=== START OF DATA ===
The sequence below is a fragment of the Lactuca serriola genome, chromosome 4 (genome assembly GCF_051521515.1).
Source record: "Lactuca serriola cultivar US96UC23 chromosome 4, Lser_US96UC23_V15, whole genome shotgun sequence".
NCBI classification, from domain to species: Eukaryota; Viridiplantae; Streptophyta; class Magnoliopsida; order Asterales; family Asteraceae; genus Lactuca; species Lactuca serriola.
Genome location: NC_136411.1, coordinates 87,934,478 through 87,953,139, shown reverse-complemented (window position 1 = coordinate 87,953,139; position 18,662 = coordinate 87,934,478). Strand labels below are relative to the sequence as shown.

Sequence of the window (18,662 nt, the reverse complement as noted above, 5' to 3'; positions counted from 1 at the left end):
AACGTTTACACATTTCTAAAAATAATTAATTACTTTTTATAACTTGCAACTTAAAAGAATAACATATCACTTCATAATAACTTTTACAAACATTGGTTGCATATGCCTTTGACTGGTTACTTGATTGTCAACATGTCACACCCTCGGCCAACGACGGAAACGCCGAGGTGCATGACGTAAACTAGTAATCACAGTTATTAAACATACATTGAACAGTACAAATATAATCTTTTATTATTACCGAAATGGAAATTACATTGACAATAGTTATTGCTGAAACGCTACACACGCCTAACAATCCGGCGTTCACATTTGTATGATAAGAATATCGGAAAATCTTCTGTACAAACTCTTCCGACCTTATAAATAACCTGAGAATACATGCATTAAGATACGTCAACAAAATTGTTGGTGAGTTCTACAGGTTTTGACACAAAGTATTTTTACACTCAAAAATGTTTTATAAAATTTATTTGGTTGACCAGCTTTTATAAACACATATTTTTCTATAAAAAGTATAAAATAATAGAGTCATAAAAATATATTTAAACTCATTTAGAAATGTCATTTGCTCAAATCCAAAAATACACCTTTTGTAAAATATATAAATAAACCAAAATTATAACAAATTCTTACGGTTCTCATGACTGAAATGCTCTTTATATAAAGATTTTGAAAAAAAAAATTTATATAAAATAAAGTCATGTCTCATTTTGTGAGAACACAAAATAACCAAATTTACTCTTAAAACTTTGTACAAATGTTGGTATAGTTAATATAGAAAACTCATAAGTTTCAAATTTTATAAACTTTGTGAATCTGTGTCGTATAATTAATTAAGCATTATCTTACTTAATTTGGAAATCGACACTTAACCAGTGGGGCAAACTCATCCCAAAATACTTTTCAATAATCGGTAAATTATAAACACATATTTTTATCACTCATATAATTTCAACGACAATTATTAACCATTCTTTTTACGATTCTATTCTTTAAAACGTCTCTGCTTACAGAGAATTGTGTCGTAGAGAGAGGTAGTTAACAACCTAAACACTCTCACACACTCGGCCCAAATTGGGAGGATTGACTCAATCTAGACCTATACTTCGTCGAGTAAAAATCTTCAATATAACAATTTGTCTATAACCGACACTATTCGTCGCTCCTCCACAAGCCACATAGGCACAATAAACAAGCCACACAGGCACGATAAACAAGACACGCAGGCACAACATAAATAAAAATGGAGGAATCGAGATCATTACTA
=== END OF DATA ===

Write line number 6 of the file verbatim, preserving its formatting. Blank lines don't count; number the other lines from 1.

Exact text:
AACGTTTACACATTTCTAAAAATAATTAATTACTTTTTATAACTTGCAACTTAAAAGAATAACATATCACTTCATAATAACTTTTACAAACATTGGTTGCATATGCCTTTGACTGGTTACTTGATTGTCAACATGTCACACCCTCGGCCAACGACGGAAACGCCGAGGTGCATGACGTAAACTAGTAATCACAGTTATTAAACATACATTGAACAGTACAAATATAATCTTTTATTATTACCGAAATGGAAATTACATTGACAATAGTTATTGCTGAAACGCTACACACGCCTAACAATCCGGCGTTCACATTTGTATGATAAGAATATCGGAAAATCTTCTGTACAAACTCTTCCGACCTTATAAATAACCTGAGAATACATGCATTAAGATACGTCAACAAAATTGTTGGTGAGTTCTACAGGTTTTGACACAAAGTATTTTTACACTCAAAAATGTTTTATAAAATTTATTTGGTTGACCAGCTTTTATAAACACATATTTTTCTATAAAAAGTATAAAATAATAGAGTCATAAAAATATATTTAAACTCATTTAGAAATGTCATTTGCTCAAATCCAAAAATACACCTTTTGTAAAATATATAAATAAACCAAAATTATAACAAATTCTTACGGTTCTCATGACTGAAATGCTCTTTATATAAAGATTTTGAAAAAAAAAATTTATATAAAATAAAGTCATGTCTCATTTTGTGAGAACACAAAATAACCAAATTTACTCTTAAAACTTTGTACAAATGTTGGTATAGTTAATATAGAAAACTCATAAGTTTCAAATTTTATAAACTTTGTGAATCTGTGTCGTATAATTAATTAAGCATTATCTTACTTAATTTGGAAATCGACACTTAACCAGTGGGGCAAACTCATCCCAAAATACTTTTCAATAATCGGTAAATTATAAACACATATTTTTATCACTCATATAATTTCAACGACAATTATTAACCATTCTTTTTACGATTCTATTCTTTAAAACGTCTCTGCTTACAGAGAATTGTGTCGTAGAGAGAGGTAGTTAACAACCTAAACACTCTCACACACTCGGCCCAAATTGGGAGGATTGACTCAATCTAGACCTATACTTCGTCGAGTAAAAATCTTCAATATAACAATTTGTCTATAACCGACACTATTCGTCGCTCCTCCACAAGCCACATAGGCACAATAAACAAGCCACACAGGCACGATAAACAAGACACGCAGGCACAACATAAATAAAAATGGAGGAATCGAGATCATTACTA